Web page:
New Rules Close Doors On Metro Shuttle Buses
Friday, May 23, 2008
Metro will no longer provide shuttle bus service for Washington Redskins games, school field trips and, beginning next year, Wolf Trap performances, because of a new federal ban, General Manager John B. Catoe Jr. said yesterday.
Under Federal Transit Administration regulations that became final May 1, public agencies cannot operate charter bus service if private companies are available to provide the service. Last year, Metro chartered nearly 2,500 buses for revenue of $1.6 million.
Without a waiver from the FTA, Metro cannot provide charter service unless it first checks with dozens of charter bus companies in the Washington region, a time-consuming task that would require Metro to send e-mails to every motorcoach company registered in a regional database, officials said.
"This rule, quite effectively, takes Metro out of the business of providing charter bus service," Catoe said during a Metro board meeting.
The ban has little financial impact on Metro. Metro's fees of $310.50 per bus for a minimum of three hours and $207 per bus for schools cover direct costs and overhead and allow for "a small profit," Catoe said. The concern, he said, is the inconvenience to customers and the non-Metro buses that would drive through Metro stations.
"We have no oversight on the charter bus providers, and that raises questions of safety for our operators, employees and customers," he said.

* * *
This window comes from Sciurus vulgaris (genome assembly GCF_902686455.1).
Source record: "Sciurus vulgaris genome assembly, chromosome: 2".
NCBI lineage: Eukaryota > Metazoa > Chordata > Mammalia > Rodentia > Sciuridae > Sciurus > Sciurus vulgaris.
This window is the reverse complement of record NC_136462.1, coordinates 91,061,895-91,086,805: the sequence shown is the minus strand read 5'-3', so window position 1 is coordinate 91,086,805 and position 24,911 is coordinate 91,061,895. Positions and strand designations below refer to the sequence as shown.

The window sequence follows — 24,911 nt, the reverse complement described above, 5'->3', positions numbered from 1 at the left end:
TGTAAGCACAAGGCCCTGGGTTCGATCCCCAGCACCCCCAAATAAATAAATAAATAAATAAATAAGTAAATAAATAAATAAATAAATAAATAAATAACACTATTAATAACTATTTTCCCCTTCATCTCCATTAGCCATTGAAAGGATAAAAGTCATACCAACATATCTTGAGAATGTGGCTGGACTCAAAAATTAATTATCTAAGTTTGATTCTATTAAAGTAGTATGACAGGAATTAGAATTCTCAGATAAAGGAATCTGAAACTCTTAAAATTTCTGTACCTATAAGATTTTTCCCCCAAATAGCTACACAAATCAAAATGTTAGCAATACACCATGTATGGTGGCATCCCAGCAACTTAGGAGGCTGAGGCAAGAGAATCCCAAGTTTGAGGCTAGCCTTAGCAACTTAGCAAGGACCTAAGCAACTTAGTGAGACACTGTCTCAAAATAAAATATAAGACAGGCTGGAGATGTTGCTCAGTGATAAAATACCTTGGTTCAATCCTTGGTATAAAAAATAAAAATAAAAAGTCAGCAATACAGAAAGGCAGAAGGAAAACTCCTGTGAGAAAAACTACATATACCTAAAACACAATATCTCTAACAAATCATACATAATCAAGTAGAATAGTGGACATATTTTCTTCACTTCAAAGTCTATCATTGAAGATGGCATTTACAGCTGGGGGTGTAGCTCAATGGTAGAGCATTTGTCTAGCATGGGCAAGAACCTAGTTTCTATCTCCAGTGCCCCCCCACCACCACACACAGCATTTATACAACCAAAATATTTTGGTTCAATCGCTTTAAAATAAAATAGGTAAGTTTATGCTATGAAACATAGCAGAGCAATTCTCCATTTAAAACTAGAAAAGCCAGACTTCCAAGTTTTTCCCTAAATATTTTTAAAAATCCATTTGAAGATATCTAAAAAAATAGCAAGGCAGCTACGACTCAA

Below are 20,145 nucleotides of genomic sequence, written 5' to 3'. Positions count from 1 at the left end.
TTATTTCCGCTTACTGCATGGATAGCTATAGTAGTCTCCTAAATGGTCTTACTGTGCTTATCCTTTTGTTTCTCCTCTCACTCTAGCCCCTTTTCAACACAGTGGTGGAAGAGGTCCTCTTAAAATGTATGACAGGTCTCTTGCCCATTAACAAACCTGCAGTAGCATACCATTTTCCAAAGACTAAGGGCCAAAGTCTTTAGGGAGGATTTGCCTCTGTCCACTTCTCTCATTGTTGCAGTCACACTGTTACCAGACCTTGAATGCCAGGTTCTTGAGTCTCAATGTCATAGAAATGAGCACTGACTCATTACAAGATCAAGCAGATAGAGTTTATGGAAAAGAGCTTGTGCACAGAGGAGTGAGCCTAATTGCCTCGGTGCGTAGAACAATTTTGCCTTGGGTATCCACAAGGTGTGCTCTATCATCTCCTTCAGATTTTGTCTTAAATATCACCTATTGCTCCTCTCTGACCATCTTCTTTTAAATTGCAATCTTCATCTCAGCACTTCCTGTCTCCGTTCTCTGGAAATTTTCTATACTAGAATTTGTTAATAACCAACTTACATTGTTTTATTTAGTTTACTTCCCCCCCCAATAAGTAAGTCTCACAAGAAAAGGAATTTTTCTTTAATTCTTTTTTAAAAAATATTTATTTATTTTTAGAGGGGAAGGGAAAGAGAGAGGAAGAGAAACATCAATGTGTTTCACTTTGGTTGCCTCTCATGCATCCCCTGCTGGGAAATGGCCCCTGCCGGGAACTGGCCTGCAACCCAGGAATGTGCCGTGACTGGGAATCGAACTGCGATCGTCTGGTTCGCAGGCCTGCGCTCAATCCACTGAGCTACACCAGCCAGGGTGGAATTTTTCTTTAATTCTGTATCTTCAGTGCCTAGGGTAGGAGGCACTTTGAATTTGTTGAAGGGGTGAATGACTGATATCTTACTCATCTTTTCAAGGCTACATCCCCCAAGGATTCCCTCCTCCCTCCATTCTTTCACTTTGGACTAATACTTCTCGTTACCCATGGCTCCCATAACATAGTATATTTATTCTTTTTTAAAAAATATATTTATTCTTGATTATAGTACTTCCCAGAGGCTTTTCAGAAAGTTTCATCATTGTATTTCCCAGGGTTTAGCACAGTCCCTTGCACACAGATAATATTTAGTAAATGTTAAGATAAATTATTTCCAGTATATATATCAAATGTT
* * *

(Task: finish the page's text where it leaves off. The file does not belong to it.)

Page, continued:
Last year, Metro chartered more than 1,300 buses for Redskins fans for trips between FedEx Field and the Morgan Boulevard Metrorail station. The team charged fans $5 for round-trip fare.
A Redskins spokesman did not return several telephone calls seeking comment.
Metro sought an exemption from the FTA to provide charter bus service for Wolf Trap this year. The exemption was granted, and Wolf Trap spokesman Chris Guerre said shuttles will run on schedule starting today. The round-trip cost is $3 for travel between the West Falls Church Metro station and the performing-arts center.
"We are looking for other options for next year," Guerre said.
Members of the Metro board said the new regulations prevent Metro from providing critical services to the community. "That is really unfortunate, and our customers will want to know why," said the board's chairman, Chris Zimmerman, who represents Arlington County.
Improved bus service was the focus of yesterday's board meeting. Members praised a proposal from planners to add rapid-bus service to 18 crowded corridors across the region over the next six years. The aim is to improve travel times and increase reliability. Metro runs limited-stop service on five existing bus corridors. The board also gave final approval to add limited-stop service on the 30s line, which has Metro's highest ridership, as part of an overhaul. The changes will take effect June 30.